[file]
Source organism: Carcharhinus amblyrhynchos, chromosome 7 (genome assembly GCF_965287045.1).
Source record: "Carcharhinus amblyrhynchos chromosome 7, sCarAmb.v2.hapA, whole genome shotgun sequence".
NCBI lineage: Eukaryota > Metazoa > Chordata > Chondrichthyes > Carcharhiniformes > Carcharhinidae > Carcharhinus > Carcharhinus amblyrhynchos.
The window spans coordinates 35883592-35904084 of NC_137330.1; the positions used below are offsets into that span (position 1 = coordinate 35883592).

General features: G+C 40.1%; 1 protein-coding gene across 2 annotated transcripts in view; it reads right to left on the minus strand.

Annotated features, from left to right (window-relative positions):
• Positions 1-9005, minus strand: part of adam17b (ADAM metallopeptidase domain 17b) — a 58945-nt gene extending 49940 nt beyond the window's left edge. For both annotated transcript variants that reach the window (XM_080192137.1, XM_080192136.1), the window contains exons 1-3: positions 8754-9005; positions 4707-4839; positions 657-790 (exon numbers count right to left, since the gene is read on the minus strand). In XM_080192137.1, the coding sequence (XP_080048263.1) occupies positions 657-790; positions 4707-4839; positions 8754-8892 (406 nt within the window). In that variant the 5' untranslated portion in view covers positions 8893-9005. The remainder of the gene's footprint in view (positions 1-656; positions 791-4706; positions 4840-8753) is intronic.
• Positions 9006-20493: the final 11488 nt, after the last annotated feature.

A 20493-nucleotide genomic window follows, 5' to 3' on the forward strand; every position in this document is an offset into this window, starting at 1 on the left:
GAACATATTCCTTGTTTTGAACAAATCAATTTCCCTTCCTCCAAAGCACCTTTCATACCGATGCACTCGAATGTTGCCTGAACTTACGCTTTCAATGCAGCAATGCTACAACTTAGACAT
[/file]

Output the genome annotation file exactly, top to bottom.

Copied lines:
Source organism: Carcharhinus amblyrhynchos, chromosome 7 (genome assembly GCF_965287045.1).
Source record: "Carcharhinus amblyrhynchos chromosome 7, sCarAmb.v2.hapA, whole genome shotgun sequence".
NCBI lineage: Eukaryota > Metazoa > Chordata > Chondrichthyes > Carcharhiniformes > Carcharhinidae > Carcharhinus > Carcharhinus amblyrhynchos.
The window spans coordinates 35883592-35904084 of NC_137330.1; the positions used below are offsets into that span (position 1 = coordinate 35883592).

General features: G+C 40.1%; 1 protein-coding gene across 2 annotated transcripts in view; it reads right to left on the minus strand.

Annotated features, from left to right (window-relative positions):
• Positions 1-9005, minus strand: part of adam17b (ADAM metallopeptidase domain 17b) — a 58945-nt gene extending 49940 nt beyond the window's left edge. For both annotated transcript variants that reach the window (XM_080192137.1, XM_080192136.1), the window contains exons 1-3: positions 8754-9005; positions 4707-4839; positions 657-790 (exon numbers count right to left, since the gene is read on the minus strand). In XM_080192137.1, the coding sequence (XP_080048263.1) occupies positions 657-790; positions 4707-4839; positions 8754-8892 (406 nt within the window). In that variant the 5' untranslated portion in view covers positions 8893-9005. The remainder of the gene's footprint in view (positions 1-656; positions 791-4706; positions 4840-8753) is intronic.
• Positions 9006-20493: the final 11488 nt, after the last annotated feature.

A 20493-nucleotide genomic window follows, 5' to 3' on the forward strand; every position in this document is an offset into this window, starting at 1 on the left:
GAACATATTCCTTGTTTTGAACAAATCAATTTCCCTTCCTCCAAAGCACCTTTCATACCGATGCACTCGAATGTTGCCTGAACTTACGCTTTCAATGCAGCAATGCTACAACTTAGACAT